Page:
Prospect Profile: Dallas Braden

It isn't often that 24th round draft picks get noticed. It's even more rare when they get noticed during their first professional season. But it isn't often that a left-handed pitcher throws a screwball. However, Dallas Braden isn't your everyday prospect.

Dallas Braden, 6'0'', 175.

Year

Team

Lg

Age

W/L

ERA

IP

H

R

ER

BB

K

HR

H/9

BB/9

K/9

2004

VAN

NW

21

2-0

2.76

16.0

15

7

5

3

26

1

8.3

1.7

14.3

2004

KANCTY

MID

21

2-1

4.70

23

22

13

12

6

33

2

8.6

2.4

12.99


Oakland A's prospect Dallas Braden is, in some ways, a typical "Moneyball" player. He is the kind of pitcher traditional scouts scoff at. Braden is relatively small at six feet and 175 pounds. He doesn't throw hard and rarely overpowers hitters. And yet he averaged close to a strikeout an inning at Texas Tech due, in large part, to an unusual out pitch: a screwball. In the grand tradition of Billy Beane draft choices, Braden follows the path of players like Jeremy Brown and Brant Colamarino whom the A's chose not because they possessed all of the traditional baseball "tools" but because they used the skills they had to contribute something unusual to the team.

After signing with the A's, Braden began his first professional season in short-season Vancouver, surrounded by players drafted significantly higher then he was. Yet despite being on the same staff as high draft choices like Michael Rogers, Braden was arguably the best pitcher for the Canadians in 2004. Pitching out of the bullpen, Braden threw 16 innings, allowing only 15 hits and three walks for a 1.10 WHIP. Braden struck out 26 batters for a 14.3 K:9 ratio.

After that outstanding start, the A's promoted Braden to low-A Kane County. Once he arrived in the Cougars' clubhouse, he was switched out of the bullpen and put into the starting rotation. Against more experienced competition, Braden struggled a bit more then he did in Vancouver to keep runs off the board. However, he continued to rack up the strikeouts at an outstanding rate, whiffing 33 batters in only 23 innings. Braden continued to display pinpoint control, as well, walking only six batters over that stretch. In his final game of the season – a Western Division playoff game for the Cougars – Braden struck out 15 hitters over a seven inning span. In total, Braden struck out 56 batters and walked only nine in 39 regular season innings pitched.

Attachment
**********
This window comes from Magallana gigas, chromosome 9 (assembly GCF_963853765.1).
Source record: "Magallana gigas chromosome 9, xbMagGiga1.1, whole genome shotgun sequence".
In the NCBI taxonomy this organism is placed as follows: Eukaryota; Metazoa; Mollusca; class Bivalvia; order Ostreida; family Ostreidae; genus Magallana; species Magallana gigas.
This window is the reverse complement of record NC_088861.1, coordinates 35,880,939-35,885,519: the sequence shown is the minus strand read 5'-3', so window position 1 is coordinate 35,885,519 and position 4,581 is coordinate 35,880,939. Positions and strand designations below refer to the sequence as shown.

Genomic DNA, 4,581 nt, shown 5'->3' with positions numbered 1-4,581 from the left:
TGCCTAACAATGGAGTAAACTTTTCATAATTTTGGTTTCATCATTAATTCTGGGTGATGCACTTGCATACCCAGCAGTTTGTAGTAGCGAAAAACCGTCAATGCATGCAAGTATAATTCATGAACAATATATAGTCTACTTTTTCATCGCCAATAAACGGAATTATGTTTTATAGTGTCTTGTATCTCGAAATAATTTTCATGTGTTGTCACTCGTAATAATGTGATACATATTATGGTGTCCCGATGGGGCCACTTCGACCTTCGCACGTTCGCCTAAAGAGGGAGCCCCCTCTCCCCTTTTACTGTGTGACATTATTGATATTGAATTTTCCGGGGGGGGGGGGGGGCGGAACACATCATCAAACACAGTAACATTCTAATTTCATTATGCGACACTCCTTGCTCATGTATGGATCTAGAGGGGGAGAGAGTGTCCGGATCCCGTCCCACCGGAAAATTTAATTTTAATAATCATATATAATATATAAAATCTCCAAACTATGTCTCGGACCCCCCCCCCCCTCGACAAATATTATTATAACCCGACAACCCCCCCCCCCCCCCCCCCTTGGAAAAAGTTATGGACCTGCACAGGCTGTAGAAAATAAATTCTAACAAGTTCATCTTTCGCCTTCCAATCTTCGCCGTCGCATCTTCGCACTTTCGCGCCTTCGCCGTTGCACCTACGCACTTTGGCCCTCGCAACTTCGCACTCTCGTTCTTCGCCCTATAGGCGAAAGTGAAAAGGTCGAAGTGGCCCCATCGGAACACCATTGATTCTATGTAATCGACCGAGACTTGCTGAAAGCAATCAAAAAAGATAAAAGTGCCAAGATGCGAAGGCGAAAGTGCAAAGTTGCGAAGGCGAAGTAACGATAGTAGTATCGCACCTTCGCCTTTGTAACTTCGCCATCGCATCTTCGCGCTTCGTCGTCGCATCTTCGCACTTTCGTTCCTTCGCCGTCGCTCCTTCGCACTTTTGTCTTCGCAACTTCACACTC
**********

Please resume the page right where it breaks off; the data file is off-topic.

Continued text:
So how does a pitcher with average velocity blow away so many professional hitters? The secret is in that screwball. Some have described it as a beach ball that deflates right as it reaches the plate. Others have likened the pitch to a slow, sinking change-up. The screwball is especially useful against right-handed hitters, as it moves away from them at the last moment. In a lot of ways, Braden is the mirror image of former Oakland right-handed reliever Jim Mecir, who used his screwball to get left-handed hitters out with the same efficiency as a left-handed specialist.

So what does the future hold for Braden? Probably a lot of time in the bullpen. Although he was a starter in college and a starter at Kane County, he will likely be more effective long-term as a reliever. His screwball is his only true out-pitch at this point, and without a dominating fastball, he will likely be more effective the first time through the batting order.

However, as the A's are short on left-handed starting pitching prospects, they may choose to leave Braden in the starting rotation for the next season or two in order for them to see if he can develop that second out-pitch to go along with his screwball. Either way, Braden is one of the A's brighter left-handed pitching prospects, and he will be watched closely over the next two years.


Oakland Clubhouse Top Stories